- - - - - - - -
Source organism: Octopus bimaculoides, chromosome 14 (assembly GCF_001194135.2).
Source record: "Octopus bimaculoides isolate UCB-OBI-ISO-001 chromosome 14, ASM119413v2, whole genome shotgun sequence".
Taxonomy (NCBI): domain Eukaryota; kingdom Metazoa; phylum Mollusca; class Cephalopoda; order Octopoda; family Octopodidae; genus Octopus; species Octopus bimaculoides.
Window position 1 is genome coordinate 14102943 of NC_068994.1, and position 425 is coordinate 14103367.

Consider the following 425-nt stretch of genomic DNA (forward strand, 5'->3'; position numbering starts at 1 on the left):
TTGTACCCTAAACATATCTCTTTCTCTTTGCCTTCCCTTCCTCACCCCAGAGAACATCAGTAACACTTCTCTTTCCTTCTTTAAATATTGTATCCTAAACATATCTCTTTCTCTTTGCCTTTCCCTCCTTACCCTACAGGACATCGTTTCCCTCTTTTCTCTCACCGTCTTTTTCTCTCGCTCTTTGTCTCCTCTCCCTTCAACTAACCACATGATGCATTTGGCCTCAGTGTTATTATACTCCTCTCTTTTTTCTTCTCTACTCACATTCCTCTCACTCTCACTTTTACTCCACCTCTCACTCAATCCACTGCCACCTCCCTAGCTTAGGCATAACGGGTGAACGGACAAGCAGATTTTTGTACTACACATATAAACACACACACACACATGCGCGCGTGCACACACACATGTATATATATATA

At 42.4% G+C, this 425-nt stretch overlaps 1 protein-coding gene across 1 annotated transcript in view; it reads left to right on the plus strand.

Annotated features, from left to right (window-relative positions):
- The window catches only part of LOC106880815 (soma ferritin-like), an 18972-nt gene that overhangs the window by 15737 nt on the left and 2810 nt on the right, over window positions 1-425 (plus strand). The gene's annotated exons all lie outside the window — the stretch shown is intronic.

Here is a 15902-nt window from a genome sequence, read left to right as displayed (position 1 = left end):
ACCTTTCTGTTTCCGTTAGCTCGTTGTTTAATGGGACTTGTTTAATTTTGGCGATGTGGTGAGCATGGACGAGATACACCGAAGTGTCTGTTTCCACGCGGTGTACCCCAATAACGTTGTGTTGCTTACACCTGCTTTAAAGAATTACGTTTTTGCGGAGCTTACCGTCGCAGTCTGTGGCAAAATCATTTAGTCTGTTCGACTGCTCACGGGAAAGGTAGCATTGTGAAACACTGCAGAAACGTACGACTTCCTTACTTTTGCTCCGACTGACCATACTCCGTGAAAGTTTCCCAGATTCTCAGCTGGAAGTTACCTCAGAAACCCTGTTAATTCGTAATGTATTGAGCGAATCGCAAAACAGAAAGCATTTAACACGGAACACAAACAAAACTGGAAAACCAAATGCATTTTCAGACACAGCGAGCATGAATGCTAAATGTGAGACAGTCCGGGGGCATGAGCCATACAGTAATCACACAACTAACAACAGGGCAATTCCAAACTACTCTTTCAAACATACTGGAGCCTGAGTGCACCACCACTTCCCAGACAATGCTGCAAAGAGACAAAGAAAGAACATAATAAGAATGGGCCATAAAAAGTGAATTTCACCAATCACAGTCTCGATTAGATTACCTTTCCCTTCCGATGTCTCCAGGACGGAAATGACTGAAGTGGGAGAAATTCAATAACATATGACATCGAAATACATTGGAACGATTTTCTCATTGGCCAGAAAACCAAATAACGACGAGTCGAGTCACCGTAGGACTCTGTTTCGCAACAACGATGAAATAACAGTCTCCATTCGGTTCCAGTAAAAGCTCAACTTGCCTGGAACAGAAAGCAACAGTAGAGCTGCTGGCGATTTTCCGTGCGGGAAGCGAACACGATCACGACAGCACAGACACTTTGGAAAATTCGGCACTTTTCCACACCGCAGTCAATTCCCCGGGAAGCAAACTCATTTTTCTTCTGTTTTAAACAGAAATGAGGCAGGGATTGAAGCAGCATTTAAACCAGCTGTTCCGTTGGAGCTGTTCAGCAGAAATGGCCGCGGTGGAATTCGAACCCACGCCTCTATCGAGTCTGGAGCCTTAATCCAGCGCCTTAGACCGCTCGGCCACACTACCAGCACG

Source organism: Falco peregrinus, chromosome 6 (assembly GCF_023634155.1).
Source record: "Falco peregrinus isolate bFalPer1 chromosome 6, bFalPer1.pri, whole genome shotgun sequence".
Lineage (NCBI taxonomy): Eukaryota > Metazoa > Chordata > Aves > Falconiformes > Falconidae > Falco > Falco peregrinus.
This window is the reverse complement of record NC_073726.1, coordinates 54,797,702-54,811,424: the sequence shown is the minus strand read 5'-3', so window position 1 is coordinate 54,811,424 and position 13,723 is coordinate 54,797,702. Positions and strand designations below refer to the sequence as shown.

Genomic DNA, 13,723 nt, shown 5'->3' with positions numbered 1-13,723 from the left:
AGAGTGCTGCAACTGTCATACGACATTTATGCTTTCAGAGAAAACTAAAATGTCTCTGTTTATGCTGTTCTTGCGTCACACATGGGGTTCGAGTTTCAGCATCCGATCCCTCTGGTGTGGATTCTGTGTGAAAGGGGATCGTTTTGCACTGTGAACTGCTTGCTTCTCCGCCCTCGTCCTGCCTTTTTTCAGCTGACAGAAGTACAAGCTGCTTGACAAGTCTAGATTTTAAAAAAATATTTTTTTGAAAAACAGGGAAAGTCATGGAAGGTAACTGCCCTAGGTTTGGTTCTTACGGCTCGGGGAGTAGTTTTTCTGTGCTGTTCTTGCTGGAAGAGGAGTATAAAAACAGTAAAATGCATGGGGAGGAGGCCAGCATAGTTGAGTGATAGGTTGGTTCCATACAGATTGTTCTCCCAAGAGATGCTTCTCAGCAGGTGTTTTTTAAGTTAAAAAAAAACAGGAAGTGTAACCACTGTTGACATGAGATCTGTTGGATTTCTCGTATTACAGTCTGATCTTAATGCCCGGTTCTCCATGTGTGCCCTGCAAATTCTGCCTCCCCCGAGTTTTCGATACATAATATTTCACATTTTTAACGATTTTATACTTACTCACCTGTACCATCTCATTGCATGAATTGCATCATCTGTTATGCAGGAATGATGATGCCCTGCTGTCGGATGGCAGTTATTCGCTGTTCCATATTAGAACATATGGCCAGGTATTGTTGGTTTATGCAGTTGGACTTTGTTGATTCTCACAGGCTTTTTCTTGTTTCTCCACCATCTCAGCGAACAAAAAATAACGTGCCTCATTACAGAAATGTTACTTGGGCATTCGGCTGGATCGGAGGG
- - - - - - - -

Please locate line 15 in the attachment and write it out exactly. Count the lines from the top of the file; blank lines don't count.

This window is the reverse complement of record NC_073726.1, coordinates 54,797,702-54,811,424: the sequence shown is the minus strand read 5'-3', so window position 1 is coordinate 54,811,424 and position 13,723 is coordinate 54,797,702. Positions and strand designations below refer to the sequence as shown.